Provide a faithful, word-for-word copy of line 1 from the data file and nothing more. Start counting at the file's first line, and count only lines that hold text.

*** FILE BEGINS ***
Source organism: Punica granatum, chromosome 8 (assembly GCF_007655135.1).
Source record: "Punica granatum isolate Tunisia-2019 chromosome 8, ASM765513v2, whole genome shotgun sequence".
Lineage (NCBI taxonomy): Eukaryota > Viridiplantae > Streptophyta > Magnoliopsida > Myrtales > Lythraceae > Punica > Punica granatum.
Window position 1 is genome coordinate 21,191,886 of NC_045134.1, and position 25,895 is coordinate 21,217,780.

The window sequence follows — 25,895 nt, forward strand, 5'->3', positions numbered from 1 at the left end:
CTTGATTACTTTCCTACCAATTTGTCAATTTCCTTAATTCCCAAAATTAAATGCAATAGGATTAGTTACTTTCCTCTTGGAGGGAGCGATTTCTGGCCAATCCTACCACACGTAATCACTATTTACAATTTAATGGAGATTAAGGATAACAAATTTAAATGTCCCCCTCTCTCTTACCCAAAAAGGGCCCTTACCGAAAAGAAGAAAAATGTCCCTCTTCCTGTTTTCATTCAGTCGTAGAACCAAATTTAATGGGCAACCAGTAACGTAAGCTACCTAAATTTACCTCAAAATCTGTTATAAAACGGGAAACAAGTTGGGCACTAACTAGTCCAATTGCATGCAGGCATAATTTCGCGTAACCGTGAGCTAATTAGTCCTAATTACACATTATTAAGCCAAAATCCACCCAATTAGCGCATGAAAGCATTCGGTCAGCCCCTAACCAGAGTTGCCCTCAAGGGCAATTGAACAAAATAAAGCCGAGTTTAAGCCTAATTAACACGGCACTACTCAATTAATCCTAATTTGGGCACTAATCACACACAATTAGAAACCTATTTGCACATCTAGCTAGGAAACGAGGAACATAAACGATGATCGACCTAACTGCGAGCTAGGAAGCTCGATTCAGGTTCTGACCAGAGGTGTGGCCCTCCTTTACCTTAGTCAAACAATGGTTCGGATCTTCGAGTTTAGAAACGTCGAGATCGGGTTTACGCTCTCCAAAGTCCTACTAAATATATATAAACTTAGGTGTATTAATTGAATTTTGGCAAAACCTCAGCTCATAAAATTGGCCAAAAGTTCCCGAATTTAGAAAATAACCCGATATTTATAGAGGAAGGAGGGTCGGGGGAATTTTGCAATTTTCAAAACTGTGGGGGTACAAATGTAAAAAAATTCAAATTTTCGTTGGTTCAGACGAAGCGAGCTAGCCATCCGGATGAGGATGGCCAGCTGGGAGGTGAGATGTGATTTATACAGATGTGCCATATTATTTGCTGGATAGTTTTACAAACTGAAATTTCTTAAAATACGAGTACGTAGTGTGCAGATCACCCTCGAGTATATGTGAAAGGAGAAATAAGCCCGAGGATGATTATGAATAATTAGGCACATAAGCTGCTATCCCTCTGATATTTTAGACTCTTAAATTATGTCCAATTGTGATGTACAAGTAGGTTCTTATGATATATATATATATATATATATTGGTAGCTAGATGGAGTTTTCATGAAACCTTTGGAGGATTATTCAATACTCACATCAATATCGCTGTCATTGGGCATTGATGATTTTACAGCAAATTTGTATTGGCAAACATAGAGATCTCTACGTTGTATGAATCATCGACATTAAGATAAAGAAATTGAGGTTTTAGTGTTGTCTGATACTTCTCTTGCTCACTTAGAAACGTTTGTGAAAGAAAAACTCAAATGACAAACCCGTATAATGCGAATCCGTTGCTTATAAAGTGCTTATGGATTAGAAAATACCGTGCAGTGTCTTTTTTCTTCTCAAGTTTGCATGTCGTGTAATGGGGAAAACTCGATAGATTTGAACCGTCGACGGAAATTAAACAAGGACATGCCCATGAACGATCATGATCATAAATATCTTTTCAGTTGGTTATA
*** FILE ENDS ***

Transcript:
Source organism: Punica granatum, chromosome 8 (assembly GCF_007655135.1).